Sunday, June 11, 2017

Letter To My Young Son

A Letter To My Young Son On Rules To Live By

Not my son pictured

The morning your mom came into my office and told me she was pregnant, I laughed. We had some drinks the night before, and I thought she had a slight hangover.  She then produced a home pregnancy stick that was positive.
My response was, “those things can often be wrong.”
To which, she replied, “it’s the second one I’ve taken this morning.”
See, we had planned to start a family, and just weeks after agreeing to start, you were on your way. In life it’s not up to us to decide the timing of things, life operates with its own clock.
At first, we were both unsure what to say to each other, or what to do next. We stood in the middle of the room and hugged. Talking about our feelings, we were anxious, nervous, scared, elated, sad, and happy. 

I say we were sad, and maybe I’m only speaking for myself, but the sadness was a part of the fear. Fear that I’d fail you like so many other parents, including my own. Fear that I couldn’t be the man you needed to raise you, provide for you and keep you safe. 

And some of that fear was pure selfishness. I knew that my life, our lives, were going to change, and change is a psychologically driven fear with roots in our DNA. 

It’s a funny thing about fear. 

Once we get to that point in our lives that we feared, we learn that it’s not so bad after all. Unless you’re being chased toward a pride of lions by hungry Hyenas in the African savannah. Then the fear is justified. You’re just fucked.
There were many nights I laid awake wondering what the fuck am I going to do? 

How can I do the things a dad needs to do?

Shit, I haven’t even been to Ireland or Paris yet. 

I think this over-analysing thought process is normal for expecting parents, but how do I know? 

You are my first child, and the only experience I had previous to this was watching other people with their kids, and hell, they seemed like pros compared to me. 

I couldn’t get into their mind to see their hopes, dreams, and fears. 

I was left to scramble my thoughts, like eggs that were beaten to make an omelet, only to decide that sourdough toast was a better option.
But this letter isn’t about fear, or remorse, or anything negative at all.
To the contrary, this is a letter from me, to you, about all that I hope you learn about life and your place in this world.

This is the world

This world is an amazing place filled, at times, with less amazing people. Not all people, mind you. 

There are people that don’t think, feel, act, or operate with the same appreciation for the delicacy of life that I do.
And that’s ok.
Just like having a little whiskey is ok. Or a beer, or glass of wine. 

But like these drinks, a little too much of them will give you a hangover. So understand that a little poison now and again stiffens the soul, just don’t over do it.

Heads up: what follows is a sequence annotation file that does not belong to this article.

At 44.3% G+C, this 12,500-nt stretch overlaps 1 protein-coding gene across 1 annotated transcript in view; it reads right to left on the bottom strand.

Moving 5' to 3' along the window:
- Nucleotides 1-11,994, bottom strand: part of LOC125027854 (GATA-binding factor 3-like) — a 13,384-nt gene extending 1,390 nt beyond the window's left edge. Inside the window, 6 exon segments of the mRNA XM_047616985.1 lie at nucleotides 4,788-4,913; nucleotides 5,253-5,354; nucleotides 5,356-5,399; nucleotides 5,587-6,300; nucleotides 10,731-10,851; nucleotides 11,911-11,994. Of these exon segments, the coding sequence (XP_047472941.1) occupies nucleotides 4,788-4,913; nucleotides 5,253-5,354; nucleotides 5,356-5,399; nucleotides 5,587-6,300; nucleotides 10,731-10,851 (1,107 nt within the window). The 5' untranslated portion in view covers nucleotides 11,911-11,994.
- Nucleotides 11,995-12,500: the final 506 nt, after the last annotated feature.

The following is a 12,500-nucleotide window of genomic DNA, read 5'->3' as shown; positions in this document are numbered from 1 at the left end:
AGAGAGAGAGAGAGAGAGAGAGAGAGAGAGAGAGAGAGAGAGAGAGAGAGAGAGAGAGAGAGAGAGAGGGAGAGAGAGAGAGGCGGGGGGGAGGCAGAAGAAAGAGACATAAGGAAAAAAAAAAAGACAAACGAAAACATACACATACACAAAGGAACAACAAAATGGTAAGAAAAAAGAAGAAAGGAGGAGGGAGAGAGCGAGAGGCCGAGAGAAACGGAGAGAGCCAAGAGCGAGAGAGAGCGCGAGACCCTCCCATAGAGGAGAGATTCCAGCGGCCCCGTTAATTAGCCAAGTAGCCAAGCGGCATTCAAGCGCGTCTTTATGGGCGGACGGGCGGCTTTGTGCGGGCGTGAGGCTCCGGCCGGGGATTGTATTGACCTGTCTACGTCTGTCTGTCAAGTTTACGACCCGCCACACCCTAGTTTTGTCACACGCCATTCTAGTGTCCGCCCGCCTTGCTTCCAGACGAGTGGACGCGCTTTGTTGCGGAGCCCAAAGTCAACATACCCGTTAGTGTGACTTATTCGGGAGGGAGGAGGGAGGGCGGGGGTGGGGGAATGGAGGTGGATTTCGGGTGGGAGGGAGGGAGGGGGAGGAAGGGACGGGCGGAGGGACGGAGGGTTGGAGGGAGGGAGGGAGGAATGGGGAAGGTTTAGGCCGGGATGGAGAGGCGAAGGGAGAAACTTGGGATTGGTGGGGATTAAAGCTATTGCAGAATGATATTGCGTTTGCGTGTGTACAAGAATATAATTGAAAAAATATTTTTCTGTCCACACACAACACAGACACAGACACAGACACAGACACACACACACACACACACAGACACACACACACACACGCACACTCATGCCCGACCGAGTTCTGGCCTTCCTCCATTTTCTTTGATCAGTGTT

What I hope to show you is a world that was as beautiful as the one I experienced as a kid. 

One where the sun shines, the rain rains, the moon moons, and the stars shine. 

A world where the breeze messes up your hair before taking class pictures and nobody cares. 

Where a peanut butter and jelly sandwich was the currency of the lunchroom and a candy bar was traded on the secret black market of the playground. 

Where playing and running and jumping are just what you do, like fish swimming, and not something you have to plan on your schedule to do, like going to the gym.

But make sure you shower. Nobody likes a smelly person. 

And, as my grandma used to tell me every day: “Make sure you have clean underwear on. In case the firemen have to rescue you. It’s only fair to them.” Oh, and make your bed first thing every morning.
I want you to laugh until it hurts, and I want you to sing your heart out. 

I want you to cry, and get mad. Like really pissed off, mad.

It’s ok to be happy, sad, joyful, and mad. 

These are all traits that make us human, and they’re perfectly wonderful to experience. 

But be careful with them. 

Emotions are personal, they can be as light and delicate as a butterfly’s wings, or as sharp as a razor, and you should tread lightly over other peoples.
To wit: tell the truth, play by the rules, and don't cheat. 

Help others who are less fortunate, share what you have, and don't boast. 

Don't blame others for your own errors, and don't compare what you have with what someone else has. 

Be quick to forgive and be a peacemaker, and to know that every human being has value regardless of their bank accounts, the color of their skin, their sex, or where they live. 

As your mom says, “Somebody loved them enough for them to get to where they’re at, and they love someone else as well.” So try to remember that.

There’s a lifetime of wisdom, built from experience that I wish I could telepathically share with you.